Creepshow III ReviewJoe Shaffer
Now and then there comes a film that revitalizes a long forgotten brand. It attracts modern movie goers to the franchise, usually by updating obsolete concepts and providing plenty of contemporary chills. Such flicks also do what they can to please older fans, usually by staying true to the attitudes and standards set by its source material.
Unfortunately, Creepshow III is precisely the opposite of such a film. That's to be expected, though, given the details behind its creation...
Gone is the dynamic duo of Stephen King and George A. Romero, replaced instead by the horror-movie-directing, married couple James Dudelson and Ana Clavell--the creative minds behind the redundant Day of the Dead prequel. That alone might serve as a red flag for some viewers, but some of us--myself included--are willing to give the couple the benefit of the doubt with Creepshow III. Who knows, I thought, I might be impressed.
Unfortunately, in giving them a chance resulted I lost 110 minutes I'll never have back. Heck, I should have gleaned as much from Creepshow III's animated prelude. The movie starts off with a brief segment laden with cartoony violence, stock sound effects, and crappy animation. It establishes nothing, adds nothing to film as a whole, and concludes with idiotic humor that would be a better fit in a Brain Damage Films production. I suppose I could say that the movie is at least consistent, as the rest of the film plays out this way, sans animation.
Part of what makes this movie painful to watch is its uneven combination of horror and humor. The first Creepshow attempted the same fusion, and nailed it. That movie featured a variety of horror stories, each with varying amounts of subtle comedy and camp to soften the blow. In a way, the humor in that flick was there to remind you to have fun. In Creepshow III the humor is more sophomoric, highlighted by juvenile "gay" jokes, annoying caricatures, and asinine scenes that would be more at home in a direct-to-video American Pie sequel. One scene in particular involves an apathetic doctor who clumsily gives a heavy set woman weight loss advice and slips another girl his number instead of a prescription.
Honestly, I'm not slating these laughs for their lack of wit. Heck, I like a good, dumb comedy now and then myself. What really grinds my gears about the film's humor is that it's ill-fitting for a horror movie, especially one as oft-gruesome as Creepshow III tends to be.
Mind, I said gruesome and not scary. Yes, Creepshow III features its share of gory scenes, including a pair of imbeciles hacking a bride-to-be to bits, a schoolgirl suffering from horrible deformities at the hands of a mad scientist's experimental remote control, and a humanoid monster taking a bite out of a hooker's throat. Unfortunately, the brainless comedy that sandwiches these scenes deprives them of their intimidation factor, rather than serving as a reminder that you have fun with the film. To boot, several of the scenes involve makeup and practical effects that look terrible. The aforementioned monster, for instance, looks like a cheap Halloween mask.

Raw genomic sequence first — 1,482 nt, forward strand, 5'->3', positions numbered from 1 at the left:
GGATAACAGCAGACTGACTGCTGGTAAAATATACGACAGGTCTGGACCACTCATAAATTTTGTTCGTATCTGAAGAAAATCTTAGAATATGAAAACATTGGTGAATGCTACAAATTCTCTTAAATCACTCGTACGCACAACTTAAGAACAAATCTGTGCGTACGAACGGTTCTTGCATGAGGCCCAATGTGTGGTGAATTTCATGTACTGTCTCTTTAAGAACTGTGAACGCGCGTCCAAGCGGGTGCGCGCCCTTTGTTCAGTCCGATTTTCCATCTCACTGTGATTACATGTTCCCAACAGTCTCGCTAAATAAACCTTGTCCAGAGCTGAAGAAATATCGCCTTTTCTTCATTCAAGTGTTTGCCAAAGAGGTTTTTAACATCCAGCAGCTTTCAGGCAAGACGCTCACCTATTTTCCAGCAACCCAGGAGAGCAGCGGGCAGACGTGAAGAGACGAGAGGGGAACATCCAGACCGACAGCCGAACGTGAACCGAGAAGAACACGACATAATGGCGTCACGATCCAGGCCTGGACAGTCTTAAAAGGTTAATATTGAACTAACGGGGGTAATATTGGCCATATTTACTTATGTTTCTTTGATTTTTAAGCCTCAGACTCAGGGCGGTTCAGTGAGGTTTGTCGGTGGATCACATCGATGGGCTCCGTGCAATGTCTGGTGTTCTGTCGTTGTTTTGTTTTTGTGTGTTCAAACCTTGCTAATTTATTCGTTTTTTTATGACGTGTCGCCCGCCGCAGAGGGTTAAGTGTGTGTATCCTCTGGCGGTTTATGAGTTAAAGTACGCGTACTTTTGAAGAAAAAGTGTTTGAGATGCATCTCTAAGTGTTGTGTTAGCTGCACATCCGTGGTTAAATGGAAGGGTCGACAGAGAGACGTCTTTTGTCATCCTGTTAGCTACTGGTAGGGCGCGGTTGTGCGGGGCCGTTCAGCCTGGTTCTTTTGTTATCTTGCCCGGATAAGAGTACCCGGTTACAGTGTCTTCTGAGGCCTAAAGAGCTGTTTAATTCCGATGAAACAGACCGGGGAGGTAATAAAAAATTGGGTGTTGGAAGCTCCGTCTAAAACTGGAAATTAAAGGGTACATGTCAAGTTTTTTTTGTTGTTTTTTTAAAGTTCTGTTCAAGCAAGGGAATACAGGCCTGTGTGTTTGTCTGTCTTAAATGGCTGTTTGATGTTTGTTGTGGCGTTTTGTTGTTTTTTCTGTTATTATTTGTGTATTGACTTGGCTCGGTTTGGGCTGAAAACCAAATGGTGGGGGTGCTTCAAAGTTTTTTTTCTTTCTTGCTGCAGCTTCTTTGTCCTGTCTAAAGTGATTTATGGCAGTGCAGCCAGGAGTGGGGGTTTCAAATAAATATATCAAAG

Mostly, though, Creepshow III's scare factor suffers from its lacking narrative. Most of the stories open with sequences that build towards nothing and add little to the story, serving more to pad out the film than establish anything relevant. What's funny is that the writer could have used the film's many instances of downtime to flesh out the characters even a little bit. With the exception of AJ Bowen's character in the second segment (which was arguably the only good performance in the entire film), all of the characters are flat, dull, and lifeless. I know, Creepshow movies are all about simple character and fun horror concepts, but even in the first film there was enough of a sense of development to aid the audience in giving a crap about the characters. I rooted for characters like Henry in the first film, as I wanted him to grow some balls and tell his wife off. I also felt a pang of sadness for Ray and Martha in the second film, unfortunate victims of greed. Creepshow III sports no such characters. Instead, it wants you to invest your care into a serial killing hooker, a snotty teenager, and a lazy malpractice case.
Of course, there are a large number of unlikeable characters in the previous two movies, but there was a reason for that. Setting up less desirable characters as the protagonists or major players of each story is a Creepshow standard. However, the idea is that such characters are supposed to ultimately fail in fitting or ironic ways, and that seldom transpires in Creepshow III. If anything indicates that Duddelson and Clavell have missed the point, it's this.
Creepshow III is not so much a horror film as it is an exercise in nonsensical storytelling, pointless blood, and terrible humor, stretched out to a torturous two hours. It's a shame to see someone like Taurus Entertainment obtain a brand like Creepshow and viciously run it to the ground. My honest recommendation for seeing Creepshow III is the same as the well known policy for doing meth: not even once. At two hours, you're better off wasting your precious free time on something more productive. Heck, even an unproductive activity would be a better use of your time than watching a flick as terrible as Creepshow III.
Disclosure: We are provided copies of games from the game companies for some games that we review.